Book Review: Choke by Kaye George

Tuesday, August 23, 2011
First, a disclaimer. I know Kaye George. She's a member of the Guppies and we've met in person when she came to Tucson. "Choke" is her first published novel, although she has previously published several short stories, one of which was nominated for an Agatha. The paperback edition of "Choke" is published by Mainly Murder Press, but this publisher allows the author to retain ebook rights (a mistake on their part in my opinion). I read "Choke" on my nook, which I purchased when it was offered as a free selection.

Imogene "Immy" Duckworthy has always dreamed of being a detective. She spent much of her childhood reading mysteries and is obsessed with detection to the point of naming her daughter Nancy Drew Duckworthy. She lives in a trailer with her mother, Hortense, a retired librarian, and works as a waitress at the diner owned by her Uncle Huey. At least, she's doing this as the book opens, but not for long. She's decided that it's time to pursue her dream of being a PI and quits on the same day as another waitress does, leaving just Clem, the cook, and Baxter, the busboy.

When she tells her mother that she quit because Uncle Huey pinched her bottom (He didn't do that to her. He did that to the other waitress.), Hortense storms off to give Huey a piece of her mind. The next morning, Huey is found murdered, making Hortense the prime suspect.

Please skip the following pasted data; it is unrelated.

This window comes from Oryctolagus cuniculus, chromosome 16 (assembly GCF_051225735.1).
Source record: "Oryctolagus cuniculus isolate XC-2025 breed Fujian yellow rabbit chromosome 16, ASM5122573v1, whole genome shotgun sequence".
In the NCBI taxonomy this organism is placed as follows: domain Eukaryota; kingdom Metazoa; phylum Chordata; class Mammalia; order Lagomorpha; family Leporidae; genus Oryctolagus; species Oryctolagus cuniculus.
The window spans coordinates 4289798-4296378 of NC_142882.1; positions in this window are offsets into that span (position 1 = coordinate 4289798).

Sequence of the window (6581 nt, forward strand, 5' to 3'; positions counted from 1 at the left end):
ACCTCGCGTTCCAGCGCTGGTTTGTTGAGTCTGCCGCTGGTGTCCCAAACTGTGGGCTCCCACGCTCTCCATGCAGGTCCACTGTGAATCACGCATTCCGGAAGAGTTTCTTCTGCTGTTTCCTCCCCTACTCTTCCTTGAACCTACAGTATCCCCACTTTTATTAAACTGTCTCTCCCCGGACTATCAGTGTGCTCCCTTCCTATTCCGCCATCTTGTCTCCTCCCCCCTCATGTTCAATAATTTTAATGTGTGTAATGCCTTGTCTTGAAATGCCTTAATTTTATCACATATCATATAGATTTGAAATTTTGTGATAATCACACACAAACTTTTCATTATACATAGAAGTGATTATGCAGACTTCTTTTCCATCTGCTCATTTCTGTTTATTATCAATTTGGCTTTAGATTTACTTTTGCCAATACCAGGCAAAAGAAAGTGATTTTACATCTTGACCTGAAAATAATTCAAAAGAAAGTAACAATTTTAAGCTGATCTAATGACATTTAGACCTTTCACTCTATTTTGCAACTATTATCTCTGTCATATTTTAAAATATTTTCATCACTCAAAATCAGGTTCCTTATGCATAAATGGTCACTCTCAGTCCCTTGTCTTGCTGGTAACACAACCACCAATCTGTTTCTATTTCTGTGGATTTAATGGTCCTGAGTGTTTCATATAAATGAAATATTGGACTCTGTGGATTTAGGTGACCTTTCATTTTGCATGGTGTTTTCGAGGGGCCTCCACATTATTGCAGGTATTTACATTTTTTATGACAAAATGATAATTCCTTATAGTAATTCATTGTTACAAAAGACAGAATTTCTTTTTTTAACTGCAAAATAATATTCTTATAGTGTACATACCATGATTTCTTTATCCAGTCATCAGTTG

Of course, Immy resolves to prove her mother's innocence, starting off her career as a PI.

Immy reminds me a bit of Stephanie Plum. She plunges into action without quite thinking through the consequences. She decides she needs disguises to do her investigations and makes several trips to a costume shop for this purpose. No one is fooled by these disguises and her misadventures with them provide some amusing scenes.

The characters are types the reader will recognize. Baxter is the seductive bad boy and Immy agrees to some things that she knows she shouldn't. His dreamy eyes and sexy body are persuasive agruments. Hortense is quirky in her own way. She uses an erudite vocabulary, sometime to the point where it slowed me down as I attempted to translate, except when under stress, when she reverts to simple speech. She's obese, a condition which resulted from the death of Immy's father in an auto accident. Food is her substitute for love and plays a big part in her life. There's Ralph, the nice guy police officer, who has always had a crush on Immy and keeps wanting to have a date with her.

The biggest problem I had with this book was that it kept feeling like a YA most of the time, but there were things about it that weren't YA. For one thing, Immy is too old a heroine for a YA novel. She's in her twenties with a daughter. There were some scenes that didn't feel YA. I'm having a hard time defining specifically what these were, but there were several times I stopped and thought the tone had changed.

I also have to say I'm not a fan of Stephanie Plum, so this kind of cozy mystery is not exactly my cup of tea.

On the other hand, there are some lovely descriptive passages about Texas. The pacing is very well done. The book keeps moving with no dead spots in the plot. All in all, an engaging, light read that I found enjoyable.

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